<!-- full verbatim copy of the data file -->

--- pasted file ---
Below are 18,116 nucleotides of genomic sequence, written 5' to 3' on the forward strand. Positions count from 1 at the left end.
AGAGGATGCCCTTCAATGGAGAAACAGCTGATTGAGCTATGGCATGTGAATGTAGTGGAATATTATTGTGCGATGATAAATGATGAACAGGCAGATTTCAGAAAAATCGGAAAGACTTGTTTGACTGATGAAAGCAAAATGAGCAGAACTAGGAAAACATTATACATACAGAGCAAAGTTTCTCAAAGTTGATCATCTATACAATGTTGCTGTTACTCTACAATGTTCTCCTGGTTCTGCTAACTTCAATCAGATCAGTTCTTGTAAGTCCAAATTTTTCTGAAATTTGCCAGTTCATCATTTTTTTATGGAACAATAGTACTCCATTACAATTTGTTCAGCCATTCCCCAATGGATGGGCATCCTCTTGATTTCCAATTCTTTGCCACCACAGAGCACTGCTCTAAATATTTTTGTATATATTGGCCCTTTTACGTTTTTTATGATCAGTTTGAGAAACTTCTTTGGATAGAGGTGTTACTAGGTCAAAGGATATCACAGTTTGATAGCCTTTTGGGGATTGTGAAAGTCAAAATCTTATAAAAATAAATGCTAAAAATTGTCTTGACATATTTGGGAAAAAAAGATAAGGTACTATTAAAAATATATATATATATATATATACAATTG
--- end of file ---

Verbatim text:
Below are 18,116 nucleotides of genomic sequence, written 5' to 3' on the forward strand. Positions count from 1 at the left end.
AGAGGATGCCCTTCAATGGAGAAACAGCTGATTGAGCTATGGCATGTGAATGTAGTGGAATATTATTGTGCGATGATAAATGATGAACAGGCAGATTTCAGAAAAATCGGAAAGACTTGTTTGACTGATGAAAGCAAAATGAGCAGAACTAGGAAAACATTATACATACAGAGCAAAGTTTCTCAAAGTTGATCATCTATACAATGTTGCTGTTACTCTACAATGTTCTCCTGGTTCTGCTAACTTCAATCAGATCAGTTCTTGTAAGTCCAAATTTTTCTGAAATTTGCCAGTTCATCATTTTTTTATGGAACAATAGTACTCCATTACAATTTGTTCAGCCATTCCCCAATGGATGGGCATCCTCTTGATTTCCAATTCTTTGCCACCACAGAGCACTGCTCTAAATATTTTTGTATATATTGGCCCTTTTACGTTTTTTATGATCAGTTTGAGAAACTTCTTTGGATAGAGGTGTTACTAGGTCAAAGGATATCACAGTTTGATAGCCTTTTGGGGATTGTGAAAGTCAAAATCTTATAAAAATAAATGCTAAAAATTGTCTTGACATATTTGGGAAAAAAAGATAAGGTACTATTAAAAATATATATATATATATATATACAATTG